|Battle of Arita-Nakaide|
|Part of the Sengoku period|
|Takeda clan of Aki||forces of Mōri Motonari|
|Commanders and leaders|
300 Yoshikawa reinforcements
The Battle of Arita-Nakaide (有田中井手の戦) took place in 1517 in Aki Province, Japan during the Sengoku period. During the battle, Takeda Motoshige was defeated by a young Mōri Motonari. It was to be Motonari's first battle.
In the early 16th century Takeda Motoshige (also known as Motoshigeru), a local lord of Aki province, had accompanied the daimyo Ouchi Yoshioki, his liege lord, to restore Ashikaga Yoshitane to the shogunate in Kyoto. At some point around 1515 Motoshige had returned to Aki and broke off from the Ouchi, changing his allegiance to the Amako.
At this time the Mōri clan (a vassal of the Ouchi), were neighbors of the Takeda in Aki. When Mōri Okimoto died in 1516, and was succeeded by his young son Komatsumaru, Takeda Motoshige took advantage of this and, in the following year, gathered an army of 5,000 and in October advanced into the territory of the Mōri's Yoshikawa allies and surrounded Arita Castle (有田城). A few weeks later, Motoshige dispatched a raid into the Mōri clan's territory and set fire to houses in Tajihi (多治比). The Mōri clan's response was led by Mōri Motonari, younger brother to Okimoto and guardian to Komatsumaru.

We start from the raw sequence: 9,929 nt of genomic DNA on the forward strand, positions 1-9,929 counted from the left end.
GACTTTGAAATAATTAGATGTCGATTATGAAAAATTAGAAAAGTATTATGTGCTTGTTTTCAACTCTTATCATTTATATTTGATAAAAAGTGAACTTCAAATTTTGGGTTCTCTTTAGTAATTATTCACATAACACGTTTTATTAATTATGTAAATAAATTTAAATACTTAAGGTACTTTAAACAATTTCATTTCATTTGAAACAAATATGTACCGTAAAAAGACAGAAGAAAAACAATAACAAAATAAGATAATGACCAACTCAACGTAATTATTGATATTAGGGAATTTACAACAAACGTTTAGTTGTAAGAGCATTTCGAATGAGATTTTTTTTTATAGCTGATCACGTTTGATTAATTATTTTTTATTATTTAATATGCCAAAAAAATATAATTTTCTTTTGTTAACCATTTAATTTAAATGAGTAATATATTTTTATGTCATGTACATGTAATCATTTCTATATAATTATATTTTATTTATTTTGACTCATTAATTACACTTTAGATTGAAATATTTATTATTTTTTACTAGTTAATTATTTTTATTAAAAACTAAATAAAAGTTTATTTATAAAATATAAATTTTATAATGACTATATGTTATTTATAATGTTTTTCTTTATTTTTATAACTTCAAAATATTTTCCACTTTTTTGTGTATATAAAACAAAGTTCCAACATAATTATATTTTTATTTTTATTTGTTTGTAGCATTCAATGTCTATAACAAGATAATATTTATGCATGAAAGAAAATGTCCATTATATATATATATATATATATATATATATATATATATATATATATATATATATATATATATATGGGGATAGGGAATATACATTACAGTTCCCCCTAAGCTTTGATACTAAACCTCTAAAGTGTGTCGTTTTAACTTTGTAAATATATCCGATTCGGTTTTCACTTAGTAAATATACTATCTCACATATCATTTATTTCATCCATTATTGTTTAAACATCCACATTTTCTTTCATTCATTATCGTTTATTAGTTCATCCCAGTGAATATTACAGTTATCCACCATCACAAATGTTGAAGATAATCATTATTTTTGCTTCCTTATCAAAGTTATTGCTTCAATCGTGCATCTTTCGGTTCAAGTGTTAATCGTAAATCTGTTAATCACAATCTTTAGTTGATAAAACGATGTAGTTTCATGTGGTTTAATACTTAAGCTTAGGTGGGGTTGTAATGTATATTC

With most of the Ouchi forces preoccupied in Kyoto with Ouchi Yoshioki, the Mōri were unable to call on them for assistance, and Motonari instead mobilized his clan and called on their supporters. Motonari was also supported in this by his younger brother, Mototsuna. In total the Mōri strength comprised around 850 men, reinforced by 300 from the Yoshikawa, for a total of around 1,000. This force marched towards Arita Castle and on the way encountered the Takeda vanguard, commanded by Kumagai Motonao, commanding about 500 men. The Mōri and their allies stood off and engaged the Takeda with archery fire. Kumagai Motonao was in the front ranks and was encouraging his men when he was struck and killed by an arrow.
Takeda Motoshige was meanwhile with the main army at Arita Castle. Learning of Motojika's demise, he drew up his forces and marched to engage the smaller Mori resistance. The Takeda encountered the Môri and Yoshikawa occupying the opposite bank of the Uchikawa River and a bitter struggled ensued. Heavily outnumbered, the Mōri-led forces began to falter and fall back, but they held in place only by Motonari's pleas to stand their ground. Takeda Motoshige himself advanced forward across the river on horseback but was struck by an arrow and killed. The Takeda broke and retreated, leaving Mori Motonari the victor.
- Rekishi Gunzô Shirizu #49, Môri Senki, Gakken, Japan, 1997
- Arita Castle (有田城址) - Kitahiroshima-cho Tourist Information Website (Kitahiroshima-cho Tourism Association)
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